His life was fortified by our kindness and a straw-filled bed, the latter only the day prior refreshed by an intrepid group of corporate volunteers to whom Max quickly endeared himself. Of course, he did this in his own inimitable and affable way, leaving them walking away with snoutmarks on their hands and in their hearts.
It was a cortege of kindness, respect and the utmost of love that accompanied Hip Hop Bob to her final resting place amongst the trees and piggy friends she loved so much in Piggy Paradise. As the cows solemnly watched on by the fenceline where they had gathered, Tippi let out several long, low and heart-wrenching moos as the tractor set to work to inter the body of our friend.
Captain- defn: A leader. One in command.
And commanding our attention recently was a handsome Wiltshire Horn wether we have christened The Captain. Having arrived at our sanctuary after experiencing an horrific predator attack, The Captain simultaneously reminds us of all that is good in the human heart and all that is wanting in our relationship with the animals we farm for food and fibre.
Suffering severe wounds which see the muscle of his forelimb completely exposed and at risk of infection, The Captain’s condition upon his arrival at our sanctuary caused us to audibly gasp. Whilst The Captain was fortunate to eventually cross paths with a kind heart who brought him into our care, it was evident his injury was not recent but one that had been present for some time. Exactly how someone could allow a living, feeling being to endure such pain was beyond us. Charismatic and welcoming of our attention, our hearts sank even further when we realised The Captain was trusting of mankind, meaning he had most likely held a close relationship with a human in his past. Somehow this made the failure to meet his basic needs all the more upsetting.
Losing her mother almost immediately after her arrival into this world, La-tini could have been forgiven for giving up right there and then. In need of immunity-boosting colostrum, life-sustaining formula, warmth and care, her future looked bleak at best.
Upon arriving at our sanctuary and being provided with all of the above and more, it wasn’t long before La-tini had settled into her new routine. Keeping Lucille lamb company in between veterinary appointments, seeking out the closest human to win over with her earnest eyes and faux milk moustache and joining ‘her girls’ (our staff) on their daily morning tea break, La-tini’s easy acceptance of the world around her taught us so much more than she will ever know. Continue reading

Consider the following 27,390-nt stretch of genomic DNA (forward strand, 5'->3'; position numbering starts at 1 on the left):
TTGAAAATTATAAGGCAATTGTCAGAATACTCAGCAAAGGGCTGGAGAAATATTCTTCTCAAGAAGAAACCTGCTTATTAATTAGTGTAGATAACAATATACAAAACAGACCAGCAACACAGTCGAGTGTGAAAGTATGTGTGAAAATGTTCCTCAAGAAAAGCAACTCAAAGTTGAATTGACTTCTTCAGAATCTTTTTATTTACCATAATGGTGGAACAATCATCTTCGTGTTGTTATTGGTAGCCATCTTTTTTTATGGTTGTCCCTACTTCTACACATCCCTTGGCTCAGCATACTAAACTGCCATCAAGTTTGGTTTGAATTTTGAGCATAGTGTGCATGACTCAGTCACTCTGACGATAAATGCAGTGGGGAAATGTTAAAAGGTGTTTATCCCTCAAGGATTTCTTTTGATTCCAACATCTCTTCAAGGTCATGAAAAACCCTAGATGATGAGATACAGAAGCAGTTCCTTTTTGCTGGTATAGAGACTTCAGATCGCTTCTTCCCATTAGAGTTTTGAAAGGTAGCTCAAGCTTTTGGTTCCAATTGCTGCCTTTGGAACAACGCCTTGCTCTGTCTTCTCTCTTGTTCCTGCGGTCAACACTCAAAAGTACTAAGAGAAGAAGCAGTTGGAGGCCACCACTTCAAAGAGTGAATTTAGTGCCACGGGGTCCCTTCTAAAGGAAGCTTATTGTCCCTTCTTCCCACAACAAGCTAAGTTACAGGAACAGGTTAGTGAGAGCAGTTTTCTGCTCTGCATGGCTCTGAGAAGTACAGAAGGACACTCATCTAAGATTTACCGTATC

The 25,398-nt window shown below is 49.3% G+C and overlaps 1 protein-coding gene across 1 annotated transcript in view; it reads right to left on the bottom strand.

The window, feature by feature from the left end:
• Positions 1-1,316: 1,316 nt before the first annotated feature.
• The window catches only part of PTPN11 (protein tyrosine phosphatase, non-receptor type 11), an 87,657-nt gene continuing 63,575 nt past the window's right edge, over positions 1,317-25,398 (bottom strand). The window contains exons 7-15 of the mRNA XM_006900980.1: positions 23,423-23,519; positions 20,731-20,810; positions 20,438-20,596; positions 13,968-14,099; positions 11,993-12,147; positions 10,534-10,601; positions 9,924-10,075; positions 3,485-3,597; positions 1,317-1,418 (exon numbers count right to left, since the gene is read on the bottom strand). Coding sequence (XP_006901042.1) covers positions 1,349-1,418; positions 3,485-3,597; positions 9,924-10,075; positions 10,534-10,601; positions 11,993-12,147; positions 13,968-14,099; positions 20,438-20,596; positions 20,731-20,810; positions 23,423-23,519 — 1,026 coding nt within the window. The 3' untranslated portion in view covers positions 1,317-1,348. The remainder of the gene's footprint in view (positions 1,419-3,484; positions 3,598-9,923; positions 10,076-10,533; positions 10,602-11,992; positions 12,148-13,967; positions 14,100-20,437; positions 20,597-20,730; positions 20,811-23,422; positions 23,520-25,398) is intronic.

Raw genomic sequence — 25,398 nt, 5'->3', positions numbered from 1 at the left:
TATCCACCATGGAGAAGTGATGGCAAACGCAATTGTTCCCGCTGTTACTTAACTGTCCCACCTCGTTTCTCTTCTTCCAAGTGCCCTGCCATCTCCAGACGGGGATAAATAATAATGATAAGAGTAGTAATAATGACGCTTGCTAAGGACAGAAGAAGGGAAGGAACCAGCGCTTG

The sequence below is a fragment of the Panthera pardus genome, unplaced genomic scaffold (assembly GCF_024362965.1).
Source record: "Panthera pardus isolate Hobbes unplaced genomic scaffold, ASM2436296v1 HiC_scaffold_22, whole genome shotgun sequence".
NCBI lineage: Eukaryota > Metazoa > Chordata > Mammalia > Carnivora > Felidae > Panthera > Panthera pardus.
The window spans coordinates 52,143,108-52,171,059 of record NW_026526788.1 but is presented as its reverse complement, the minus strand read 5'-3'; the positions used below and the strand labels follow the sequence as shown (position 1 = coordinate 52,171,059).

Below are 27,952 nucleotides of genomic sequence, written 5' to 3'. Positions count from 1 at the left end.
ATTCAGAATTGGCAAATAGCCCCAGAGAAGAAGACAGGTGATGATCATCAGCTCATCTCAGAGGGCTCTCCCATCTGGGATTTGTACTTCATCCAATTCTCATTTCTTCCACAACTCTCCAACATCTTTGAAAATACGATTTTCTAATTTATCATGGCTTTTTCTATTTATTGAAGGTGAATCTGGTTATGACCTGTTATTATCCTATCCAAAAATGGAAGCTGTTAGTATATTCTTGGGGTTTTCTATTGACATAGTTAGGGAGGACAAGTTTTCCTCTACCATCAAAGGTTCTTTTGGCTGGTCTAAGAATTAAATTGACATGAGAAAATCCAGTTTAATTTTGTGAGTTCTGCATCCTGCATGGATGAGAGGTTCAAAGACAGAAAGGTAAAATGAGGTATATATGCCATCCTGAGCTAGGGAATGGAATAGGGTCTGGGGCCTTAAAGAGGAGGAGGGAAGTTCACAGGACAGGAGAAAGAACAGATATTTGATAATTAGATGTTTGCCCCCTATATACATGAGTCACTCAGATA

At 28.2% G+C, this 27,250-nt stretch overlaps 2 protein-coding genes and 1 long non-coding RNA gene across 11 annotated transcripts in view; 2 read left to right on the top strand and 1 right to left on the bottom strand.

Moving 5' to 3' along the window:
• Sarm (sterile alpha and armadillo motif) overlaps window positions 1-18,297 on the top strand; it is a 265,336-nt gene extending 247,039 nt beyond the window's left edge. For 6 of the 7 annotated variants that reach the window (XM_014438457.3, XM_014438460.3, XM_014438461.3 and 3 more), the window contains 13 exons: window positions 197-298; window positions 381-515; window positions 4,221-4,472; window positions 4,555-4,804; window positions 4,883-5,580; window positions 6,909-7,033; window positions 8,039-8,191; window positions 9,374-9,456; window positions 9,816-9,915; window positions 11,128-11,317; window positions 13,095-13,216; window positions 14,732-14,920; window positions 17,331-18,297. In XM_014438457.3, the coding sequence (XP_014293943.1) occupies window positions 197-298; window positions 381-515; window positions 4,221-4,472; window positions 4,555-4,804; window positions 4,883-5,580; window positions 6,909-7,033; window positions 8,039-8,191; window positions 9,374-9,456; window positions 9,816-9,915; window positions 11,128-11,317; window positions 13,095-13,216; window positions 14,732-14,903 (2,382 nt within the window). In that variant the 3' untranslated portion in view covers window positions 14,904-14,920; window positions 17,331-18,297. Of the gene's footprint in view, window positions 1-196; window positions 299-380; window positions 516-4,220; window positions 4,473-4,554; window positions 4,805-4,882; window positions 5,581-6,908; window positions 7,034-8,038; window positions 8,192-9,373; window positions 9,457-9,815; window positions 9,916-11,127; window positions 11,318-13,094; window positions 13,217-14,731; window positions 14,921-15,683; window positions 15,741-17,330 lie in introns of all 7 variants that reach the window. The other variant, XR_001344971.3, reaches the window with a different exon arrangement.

“Blessed are they who see beautiful things in humble places where other people see nothing.” – Camille Pissarro
Driving along behind a stock transport vehicle, stacked high with sheep, we could not help but think, “That could have been her.”
Spared from making the short walk across the road separating the shire pound from the abattoir recently was a gentle lone merino ewe. “She’s so beautiful,” were our first words as we came face to face with the dear girl and saw up close the velvety wrinkle of her nose, those long lashes covering piercing citrine eyes and a presence that truly stopped us in our tracks, striking us at our very core. Continue reading
Little Lucille Lamb managed to out fox a fox, but she couldn’t out fox kindness. It was a kind heart who brought Lucille to Edgar’s Mission after a predator attack inflicted multiple wounds over her body, where infection had set in. Not long after her arrival, we realised it would take our very best efforts to pull her through.
The year is 1945 and in a post-World War Two USA, the powers that be hatched a plan that would change ‘chicken’ and indeed chickens forever.
The Chicken of Tomorrow Contest was launched in an effort to breed a larger, more turkey-like bird to satisfy the tastes of a post-ration America, a bird vastly different from the pure and crossbreed chickens occupying the predominantly mixed-farming operations of the day. With their promise of ‘a bird for every table’ the Chicken of Tomorrow Contest was launched by the US Department of Agriculture with the backing of a large supermarket chain among others. Continue reading
Taking his name from one of 54,000 carrier pigeons who “served” the United States Army during WWII: GI Joe was described as “an exemplary soldier”. Saving over 1000 lives shortly before the tiny village of Calvi Vecchia, Italy, was set to be bombed, earned this feathered hero a Dicken Medal for gallantry in November of 1943. Sitting in good company, the legendary GI Joe was not the only animal whose natural abilities were harnessed during wartime activities, nor was he the only one to have his service acknowledged, with over 60 animals receiving the Dicken Medal.
On 22 October 2018, four abandoned, emaciated and (in some cases) injured pigs found salvation. Exchanging the rugged terrain of a State Forest for a straw-lined vehicle and kindness, they were Edgar’s Mission bound and a new chapter of their lives began. And whilst we knew that would not be the end of their story, we didn’t know there was still an untold chapter, as one lone sow was to remain, navigating her way through the rugged terrain and a most inhospitable world.